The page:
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Federal Inspectors General — the nation’s watchdogs over government agencies and government programs — are back in the news. First, the Coronavirus Aid, Relief, and Economic Security (CARES) Act, received close attention not only for its $2 trillion infusion of taxpayer dollars into the U.S. economy, but also for its oversight mechanisms. The CARES Act established both a Special Inspector General for Pandemic Recovery (SIGPR) and a Pandemic Response Accountability Committee (PRAC), comprised exclusively of existing IGs. Soon after the Act passed, President Donald Trump put IGs in the headlines again, first by firing Michael Atkinson, the IG for the Intelligence Community, and then by removing Glenn Fine, acting IG of the Defense Department, from his post. Fine had just been appointed to chair the PRAC.
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By Jacqueline C. Wolff
Something Old, Something New, Something Borrowed, Something Blue
this second edition contains some new “hypotheticals” — facts of actual cases the DOJ finds important enough to focus on — and, in keeping true to its name, has included additional resources and links for chief compliance officers looking to design and audit their companies’ anticorruption compliance programs.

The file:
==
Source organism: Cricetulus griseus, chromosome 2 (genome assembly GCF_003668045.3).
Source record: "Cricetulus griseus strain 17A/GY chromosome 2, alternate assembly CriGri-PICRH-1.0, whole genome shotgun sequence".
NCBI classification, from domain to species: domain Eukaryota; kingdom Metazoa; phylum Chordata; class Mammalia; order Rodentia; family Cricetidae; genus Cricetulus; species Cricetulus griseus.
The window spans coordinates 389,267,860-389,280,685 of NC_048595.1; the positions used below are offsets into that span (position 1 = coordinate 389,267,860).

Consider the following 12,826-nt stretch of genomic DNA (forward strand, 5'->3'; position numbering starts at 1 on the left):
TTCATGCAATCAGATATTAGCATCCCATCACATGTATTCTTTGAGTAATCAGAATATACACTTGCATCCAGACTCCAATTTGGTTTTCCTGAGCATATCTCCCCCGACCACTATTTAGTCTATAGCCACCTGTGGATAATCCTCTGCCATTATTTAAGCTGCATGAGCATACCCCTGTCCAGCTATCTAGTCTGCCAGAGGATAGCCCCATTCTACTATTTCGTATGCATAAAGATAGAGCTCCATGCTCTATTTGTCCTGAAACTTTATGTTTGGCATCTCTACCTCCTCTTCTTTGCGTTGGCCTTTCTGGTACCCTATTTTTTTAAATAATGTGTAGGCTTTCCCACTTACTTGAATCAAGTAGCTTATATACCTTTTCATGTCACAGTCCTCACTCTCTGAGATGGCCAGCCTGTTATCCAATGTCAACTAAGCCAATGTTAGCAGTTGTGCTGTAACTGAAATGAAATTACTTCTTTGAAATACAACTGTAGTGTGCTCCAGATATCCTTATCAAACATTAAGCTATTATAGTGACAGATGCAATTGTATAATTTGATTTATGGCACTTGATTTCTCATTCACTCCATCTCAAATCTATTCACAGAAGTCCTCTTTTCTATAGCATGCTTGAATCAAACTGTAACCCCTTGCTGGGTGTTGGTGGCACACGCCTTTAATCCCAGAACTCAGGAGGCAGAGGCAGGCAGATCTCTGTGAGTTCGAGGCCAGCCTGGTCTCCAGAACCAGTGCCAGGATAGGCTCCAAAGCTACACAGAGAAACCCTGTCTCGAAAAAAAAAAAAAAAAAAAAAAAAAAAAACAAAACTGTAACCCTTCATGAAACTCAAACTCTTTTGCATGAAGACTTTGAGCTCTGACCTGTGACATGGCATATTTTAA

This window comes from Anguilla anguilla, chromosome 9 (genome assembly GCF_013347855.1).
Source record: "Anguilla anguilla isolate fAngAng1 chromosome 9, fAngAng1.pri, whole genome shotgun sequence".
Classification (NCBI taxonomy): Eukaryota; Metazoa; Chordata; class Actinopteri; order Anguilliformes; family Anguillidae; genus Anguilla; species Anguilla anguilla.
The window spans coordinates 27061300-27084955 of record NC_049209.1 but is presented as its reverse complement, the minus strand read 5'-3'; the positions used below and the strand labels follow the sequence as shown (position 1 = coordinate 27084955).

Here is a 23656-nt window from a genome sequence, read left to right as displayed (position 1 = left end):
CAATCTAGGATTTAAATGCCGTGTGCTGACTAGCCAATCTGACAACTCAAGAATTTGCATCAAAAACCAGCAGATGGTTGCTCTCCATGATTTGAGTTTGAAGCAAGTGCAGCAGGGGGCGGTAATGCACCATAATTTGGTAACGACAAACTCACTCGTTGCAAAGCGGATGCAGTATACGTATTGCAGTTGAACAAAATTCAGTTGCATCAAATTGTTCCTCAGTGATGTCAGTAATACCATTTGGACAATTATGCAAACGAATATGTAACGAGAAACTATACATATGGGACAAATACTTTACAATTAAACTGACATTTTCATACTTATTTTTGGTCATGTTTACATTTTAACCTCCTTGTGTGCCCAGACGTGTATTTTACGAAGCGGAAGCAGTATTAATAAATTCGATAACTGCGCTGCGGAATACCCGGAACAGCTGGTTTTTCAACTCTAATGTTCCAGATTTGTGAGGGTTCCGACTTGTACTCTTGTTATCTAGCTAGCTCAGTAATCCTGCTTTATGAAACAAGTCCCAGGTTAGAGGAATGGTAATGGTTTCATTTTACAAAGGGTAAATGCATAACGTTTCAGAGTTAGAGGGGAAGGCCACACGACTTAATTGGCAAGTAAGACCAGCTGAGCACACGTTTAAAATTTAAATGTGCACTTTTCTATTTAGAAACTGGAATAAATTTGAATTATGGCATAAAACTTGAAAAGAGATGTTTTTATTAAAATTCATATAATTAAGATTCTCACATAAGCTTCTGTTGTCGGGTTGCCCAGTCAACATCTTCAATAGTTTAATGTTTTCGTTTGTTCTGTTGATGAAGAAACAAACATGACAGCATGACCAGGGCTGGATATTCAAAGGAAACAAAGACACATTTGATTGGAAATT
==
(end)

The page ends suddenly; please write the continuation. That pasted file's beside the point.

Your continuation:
By Robert J. Anello and Richard F. Albert
United States v. Napout
The U.S. government’s lead role in the prosecution of corruption within the Zurich-based FIFA may be a paradigmatic example of U.S. law enforcement acting as the world’s policeman. If corruption is based on foreign executives violating their duties of loyalty to foreign private entities, how does that translate into a violation of U.S. criminal law? Does it matter that the conduct in which the foreign executive engaged — commercial bribery — may not be illegal under the law of the executive’s home country?
By Elkan Abramowitz and Jonathan S. Sack
This article discusses cases that have begun to address whether “official act” is an element in a private honest services fraud prosecution.
By Telemachus P. Kasulis
For a moment there, it really looked like it was going to happen. After a long and winding road, insider trading reform had reached the floor of the House of Representatives for a vote. The Insider Trading Prohibition Act (ITPA) had support on both sides of the aisle and on Dec. 5, 2019, the House voted to pass the ITPA. Then the bill went to the Senate and vanished. We should take this opportunity to learn what lessons we can from the successes and failures of the ITPA as a bill with an eye toward fashioning the best possible legislation next time — whenever that may be.